The Modern Hebrew name for this letter is “vav”, a word meaning “peg” or “hook”. This letter is used in Modern Hebrew as a consonant with a “v” sound and as a vowel. If the Modern Hebrew letter appears as (וֹ), it is the vowel sound “ow” and if it appears as (וּ), it is the vowel sound “uw”. When used as a vowel the ancient pronunciation was also an “ow” or “uw”. In each consonant, vowel letters of the Ancient Hebrew language the pronunciation of the consonant is closely related to the pronunciation of the vowel such as the letter “hey” is “h” and “eh,” and the pronunciation of the letter “yud” is “y” and “iy”. For this reason, it is probable that the original pronunciation of the letter Y was with a “w”. In Modern and Ancient Arabic language, this letter is also pronounced with a “w”. Therefore, the original name of this letter would have been “waw” instead of “vav”. Vav is a Germanic influence upon the Hebrew language, perhaps from the beginning of the second century AD.

In regards to the consonant “W” in the name YHWH

Wāw serves several functions in the Arabic language. Perhaps foremost among them is that it is the primary conjunction in Arabic, equivalent to "and"; it is usually prefixed to other conjunctions, such as ولكن wa-lakin, meaning "but". Another function is the "oath", by preceding a noun of great significantly valued by the speaker. It is often literally translatable to "By..." or "I swear to...", and is often used in the Qur'an in this way, and also in the generally fixed construction والله wallah ("By Allah!" or "I swear to God!").

Bright Raven
January 16th, 2016, 12:47 PM
Very informative, thank you friend.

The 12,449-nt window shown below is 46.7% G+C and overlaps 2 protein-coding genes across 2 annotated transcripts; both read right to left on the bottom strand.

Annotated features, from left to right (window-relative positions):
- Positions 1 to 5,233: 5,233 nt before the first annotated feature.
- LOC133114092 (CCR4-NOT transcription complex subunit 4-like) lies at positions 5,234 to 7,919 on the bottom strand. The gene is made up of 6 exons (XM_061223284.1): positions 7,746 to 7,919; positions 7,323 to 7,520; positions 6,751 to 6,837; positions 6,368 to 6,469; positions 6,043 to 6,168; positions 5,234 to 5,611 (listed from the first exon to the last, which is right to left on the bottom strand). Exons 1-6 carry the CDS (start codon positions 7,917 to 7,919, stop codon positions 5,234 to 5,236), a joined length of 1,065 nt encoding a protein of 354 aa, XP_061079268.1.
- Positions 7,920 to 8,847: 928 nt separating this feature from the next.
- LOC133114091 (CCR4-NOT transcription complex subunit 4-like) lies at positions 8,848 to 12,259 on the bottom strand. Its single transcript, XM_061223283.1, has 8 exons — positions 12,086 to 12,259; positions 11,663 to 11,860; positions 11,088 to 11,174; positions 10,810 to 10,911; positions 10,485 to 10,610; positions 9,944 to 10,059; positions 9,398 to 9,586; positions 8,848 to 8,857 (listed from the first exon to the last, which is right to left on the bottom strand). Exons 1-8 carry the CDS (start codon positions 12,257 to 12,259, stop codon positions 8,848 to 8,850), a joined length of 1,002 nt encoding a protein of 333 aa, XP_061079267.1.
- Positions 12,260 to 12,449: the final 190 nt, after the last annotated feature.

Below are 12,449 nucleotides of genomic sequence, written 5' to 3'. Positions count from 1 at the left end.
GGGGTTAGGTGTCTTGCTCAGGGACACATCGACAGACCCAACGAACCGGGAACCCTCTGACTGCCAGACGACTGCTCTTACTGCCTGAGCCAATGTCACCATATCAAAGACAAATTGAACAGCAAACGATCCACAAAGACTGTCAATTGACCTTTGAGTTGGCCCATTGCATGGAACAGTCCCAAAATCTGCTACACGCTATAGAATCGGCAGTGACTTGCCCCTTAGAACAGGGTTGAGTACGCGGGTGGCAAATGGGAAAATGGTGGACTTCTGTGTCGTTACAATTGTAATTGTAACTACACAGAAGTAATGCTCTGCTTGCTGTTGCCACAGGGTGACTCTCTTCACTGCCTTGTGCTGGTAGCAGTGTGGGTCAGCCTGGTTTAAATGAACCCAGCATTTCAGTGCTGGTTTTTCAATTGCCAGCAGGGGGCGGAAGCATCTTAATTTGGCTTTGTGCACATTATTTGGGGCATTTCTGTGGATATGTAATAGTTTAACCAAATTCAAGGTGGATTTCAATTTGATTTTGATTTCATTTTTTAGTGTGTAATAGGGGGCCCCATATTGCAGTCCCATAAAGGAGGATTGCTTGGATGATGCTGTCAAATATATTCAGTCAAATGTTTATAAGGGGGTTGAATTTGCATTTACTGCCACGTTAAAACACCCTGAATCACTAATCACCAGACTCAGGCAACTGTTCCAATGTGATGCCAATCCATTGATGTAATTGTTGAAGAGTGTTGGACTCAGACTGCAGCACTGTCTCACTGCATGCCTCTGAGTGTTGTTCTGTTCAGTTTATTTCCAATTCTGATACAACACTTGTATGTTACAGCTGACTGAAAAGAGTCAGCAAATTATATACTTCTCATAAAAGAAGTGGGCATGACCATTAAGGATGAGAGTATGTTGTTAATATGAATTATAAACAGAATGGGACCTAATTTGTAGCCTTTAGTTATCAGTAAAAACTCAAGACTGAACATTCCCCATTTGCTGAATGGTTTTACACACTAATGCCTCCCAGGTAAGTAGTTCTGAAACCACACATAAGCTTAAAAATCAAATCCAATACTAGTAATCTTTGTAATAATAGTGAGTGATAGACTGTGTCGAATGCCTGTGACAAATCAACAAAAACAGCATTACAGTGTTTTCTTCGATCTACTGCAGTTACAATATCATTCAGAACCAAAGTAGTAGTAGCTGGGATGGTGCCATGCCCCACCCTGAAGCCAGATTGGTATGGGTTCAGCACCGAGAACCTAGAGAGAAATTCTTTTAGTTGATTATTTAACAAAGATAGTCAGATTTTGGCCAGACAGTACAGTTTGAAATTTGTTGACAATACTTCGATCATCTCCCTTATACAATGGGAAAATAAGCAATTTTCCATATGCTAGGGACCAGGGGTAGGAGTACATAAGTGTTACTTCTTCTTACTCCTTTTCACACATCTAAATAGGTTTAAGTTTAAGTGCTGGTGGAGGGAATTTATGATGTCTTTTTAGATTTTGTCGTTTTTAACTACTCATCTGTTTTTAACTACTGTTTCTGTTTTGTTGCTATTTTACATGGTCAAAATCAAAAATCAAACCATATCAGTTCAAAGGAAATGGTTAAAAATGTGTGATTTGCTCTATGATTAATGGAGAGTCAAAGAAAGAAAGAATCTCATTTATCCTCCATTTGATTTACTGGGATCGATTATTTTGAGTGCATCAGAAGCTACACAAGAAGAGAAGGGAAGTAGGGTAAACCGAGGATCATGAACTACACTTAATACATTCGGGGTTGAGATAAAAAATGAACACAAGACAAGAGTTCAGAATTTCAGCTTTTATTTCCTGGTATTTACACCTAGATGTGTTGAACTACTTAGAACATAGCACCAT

Now interpret it properly.

CherubRam
February 20th, 2016, 08:07 PM
I am pleased to announce, that after twenty years, the name of Yahwah and Yahshua are established all over the Internet. When I first began, those names and spellings where unheard of. I did not know that there was a group called "Sacred Name Movement," or "Holy Namers;" whom used the name of God, spelled; Yahwah. Anyway, I did not see any effort on their part to establish His name, or the name Yahshua.

There are still many who are resistant to those names, who do not know what they are talking about. As with all languages, spellings and grammar rules changed. And so it is also with the ancient Hebrew. Over the many years the Rabbi's changed the Hebrew language, especially to deform God's name, and the Messiah's.

I am now working on establishing the fact that Jews and Muslims do not have a covenant with God.

Jews and Muslims have no covenant with God: http://www.theologyonline.com/forums/showthread.php?t=116378

CherubRam
February 20th, 2016, 08:15 PM
Theophoric names with "Yeho" prefixes have corresponding forms where the letters "eh"' have been omitted. There is a theory by Christian Ginsburg that this is due to Hebrew scribes omitting the "h", changing Jeho (יְהוֹ) into Jo (יוֹ), to make the start of "Yeho-" names not sound like an attempt to pronounce the Divine Name. With the Tetragrammaton, some theophoric names begin with the first two consonants, other names take only the first and the third letters from the Tetragrammaton and build them into the syllable "yo" at the beginning of a name (Yoab, Yoram, Yoyakim, Yoel, Yonathan).

CherubRam
June 2nd, 2016, 08:00 PM
Bump.